Due to family loss (maternal grandmother and aunt) and by separation from her partner, ACU´s mother fell into a depression that aggravated the family’s economic situation. This eventually led to the discontinuation of medical treatment and in poor attendance of the Pediatric Nephrology consultations. Overall, ACU has been monitored for seven years. He does not attend school, suffers from polyuria and he lacks control of his urinary sphincter. A delay in his physical growth has been observed (Figure 3) and clinical parameters indicate a renal osteodystrophy (Figure 4).
Figure 3: ACU (10-years-old) next to his five-year-old younger sister
Figure 4: Genu valgum derived from chronic kidney disease is observed in ACU at 11 years of age.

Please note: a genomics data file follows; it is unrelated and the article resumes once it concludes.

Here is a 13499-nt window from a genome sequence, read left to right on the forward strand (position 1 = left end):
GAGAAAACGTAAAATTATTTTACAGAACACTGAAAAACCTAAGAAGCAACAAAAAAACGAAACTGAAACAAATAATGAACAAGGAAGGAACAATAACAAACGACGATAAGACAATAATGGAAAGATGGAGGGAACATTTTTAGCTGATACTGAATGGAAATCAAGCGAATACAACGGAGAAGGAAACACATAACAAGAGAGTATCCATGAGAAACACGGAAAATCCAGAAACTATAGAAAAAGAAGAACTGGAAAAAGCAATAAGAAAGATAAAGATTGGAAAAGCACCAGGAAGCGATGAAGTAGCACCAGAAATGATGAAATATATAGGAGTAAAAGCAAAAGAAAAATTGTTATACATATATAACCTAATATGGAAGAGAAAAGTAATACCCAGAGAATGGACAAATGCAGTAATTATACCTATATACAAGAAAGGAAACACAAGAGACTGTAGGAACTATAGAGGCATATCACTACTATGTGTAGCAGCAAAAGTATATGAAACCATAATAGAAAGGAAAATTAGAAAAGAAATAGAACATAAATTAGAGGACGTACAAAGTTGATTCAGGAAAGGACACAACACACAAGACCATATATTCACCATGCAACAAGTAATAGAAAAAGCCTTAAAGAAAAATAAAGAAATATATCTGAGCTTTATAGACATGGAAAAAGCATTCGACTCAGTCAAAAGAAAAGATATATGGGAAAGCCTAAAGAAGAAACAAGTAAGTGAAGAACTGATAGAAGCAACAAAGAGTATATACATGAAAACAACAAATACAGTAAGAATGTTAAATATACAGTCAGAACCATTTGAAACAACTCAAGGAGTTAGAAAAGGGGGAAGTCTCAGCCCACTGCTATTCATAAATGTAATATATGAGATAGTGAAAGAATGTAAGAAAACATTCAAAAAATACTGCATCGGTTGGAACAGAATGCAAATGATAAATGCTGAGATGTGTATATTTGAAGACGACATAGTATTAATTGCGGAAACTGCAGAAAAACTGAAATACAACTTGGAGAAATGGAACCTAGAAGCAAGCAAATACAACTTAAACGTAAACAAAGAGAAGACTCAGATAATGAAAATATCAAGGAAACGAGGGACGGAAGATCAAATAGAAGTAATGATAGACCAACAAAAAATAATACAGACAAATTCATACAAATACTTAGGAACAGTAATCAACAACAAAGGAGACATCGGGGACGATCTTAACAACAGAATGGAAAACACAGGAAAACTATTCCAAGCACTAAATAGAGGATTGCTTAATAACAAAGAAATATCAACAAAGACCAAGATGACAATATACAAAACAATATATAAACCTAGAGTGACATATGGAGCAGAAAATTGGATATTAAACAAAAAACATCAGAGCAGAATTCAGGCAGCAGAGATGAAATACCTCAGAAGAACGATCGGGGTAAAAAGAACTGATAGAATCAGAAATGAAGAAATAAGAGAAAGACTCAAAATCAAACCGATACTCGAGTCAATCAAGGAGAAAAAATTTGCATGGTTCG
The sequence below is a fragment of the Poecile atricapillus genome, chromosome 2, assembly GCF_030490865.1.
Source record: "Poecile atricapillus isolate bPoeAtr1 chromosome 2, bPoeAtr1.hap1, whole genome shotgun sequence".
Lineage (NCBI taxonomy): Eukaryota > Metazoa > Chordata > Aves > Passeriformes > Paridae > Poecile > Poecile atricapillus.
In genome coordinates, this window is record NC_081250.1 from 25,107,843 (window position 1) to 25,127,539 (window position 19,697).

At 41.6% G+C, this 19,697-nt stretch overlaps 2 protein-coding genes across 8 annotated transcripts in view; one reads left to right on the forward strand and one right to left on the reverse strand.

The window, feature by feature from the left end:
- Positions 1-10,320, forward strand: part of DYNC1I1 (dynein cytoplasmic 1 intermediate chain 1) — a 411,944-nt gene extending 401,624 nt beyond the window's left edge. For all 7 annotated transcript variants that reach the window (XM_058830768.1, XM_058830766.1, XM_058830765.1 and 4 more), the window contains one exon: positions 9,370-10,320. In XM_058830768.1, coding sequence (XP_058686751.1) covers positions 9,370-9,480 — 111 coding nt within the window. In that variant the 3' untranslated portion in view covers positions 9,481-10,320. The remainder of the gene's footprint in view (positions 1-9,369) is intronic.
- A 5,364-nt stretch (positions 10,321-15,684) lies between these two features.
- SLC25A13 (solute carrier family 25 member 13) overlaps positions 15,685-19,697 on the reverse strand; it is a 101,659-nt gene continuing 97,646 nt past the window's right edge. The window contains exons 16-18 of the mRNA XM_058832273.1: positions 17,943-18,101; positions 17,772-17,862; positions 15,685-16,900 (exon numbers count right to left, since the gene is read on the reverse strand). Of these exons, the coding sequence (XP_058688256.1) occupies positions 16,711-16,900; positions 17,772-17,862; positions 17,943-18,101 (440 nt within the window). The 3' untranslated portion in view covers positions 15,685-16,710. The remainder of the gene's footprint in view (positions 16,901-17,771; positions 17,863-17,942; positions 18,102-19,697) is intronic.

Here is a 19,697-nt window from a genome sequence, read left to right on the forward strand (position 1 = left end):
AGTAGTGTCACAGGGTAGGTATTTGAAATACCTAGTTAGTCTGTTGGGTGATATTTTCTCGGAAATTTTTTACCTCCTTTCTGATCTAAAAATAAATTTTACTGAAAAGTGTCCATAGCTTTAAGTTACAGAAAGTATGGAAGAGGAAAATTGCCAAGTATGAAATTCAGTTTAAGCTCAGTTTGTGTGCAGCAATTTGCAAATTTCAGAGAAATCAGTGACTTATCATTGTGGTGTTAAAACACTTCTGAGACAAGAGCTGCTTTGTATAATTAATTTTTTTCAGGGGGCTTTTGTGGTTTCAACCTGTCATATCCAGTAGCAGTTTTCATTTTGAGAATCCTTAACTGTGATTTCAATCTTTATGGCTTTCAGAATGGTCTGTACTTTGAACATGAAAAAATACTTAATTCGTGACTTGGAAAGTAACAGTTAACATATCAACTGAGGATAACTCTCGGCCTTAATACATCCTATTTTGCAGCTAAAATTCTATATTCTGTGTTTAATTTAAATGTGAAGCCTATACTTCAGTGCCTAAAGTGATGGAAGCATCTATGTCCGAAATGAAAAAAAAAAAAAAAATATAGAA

At the last medical check (13 years and 9 months of age) he weighed 21.8 Kg and was 108.7 cm in height (Charts 1 and 2). His body mass index (BMI) was within normal ranges (Chart 3) and hypertension was not evident (80/60 mmHg). The blood test results were: hemoglobin 10.8 gr/dl, urea 74.9 mg/dl, creatinine 3.4 mg/dl, uric acid 5.7mg/dl, calcium 8.7 mg/dl, phosphorus 4.5 mg/dl and magnesium 2.3 mg/ dl. Gasometry showed a pH of 7.21 and bicarbonate levels of 14.0 mmol/l. Urine examination demonstrated leukocyturia and protein levels at 20mg/dl, although a urine culture was negative. Ultrasound tests showed a moderate left ureterohydronephrosis, discrete ectasia in the calices of the right kidney with an increase in renal echogenicity and evidence of chronic cystitis.
The rise of chronic non-communicable diseases, which can predispose individuals to suffer from CKD, situates this medical condition as a major health problem worldwide. In addition, SM is an important risk factor for CKD in adults, although this has yet to be demonstrated specifically in pediatric populations [6, 7]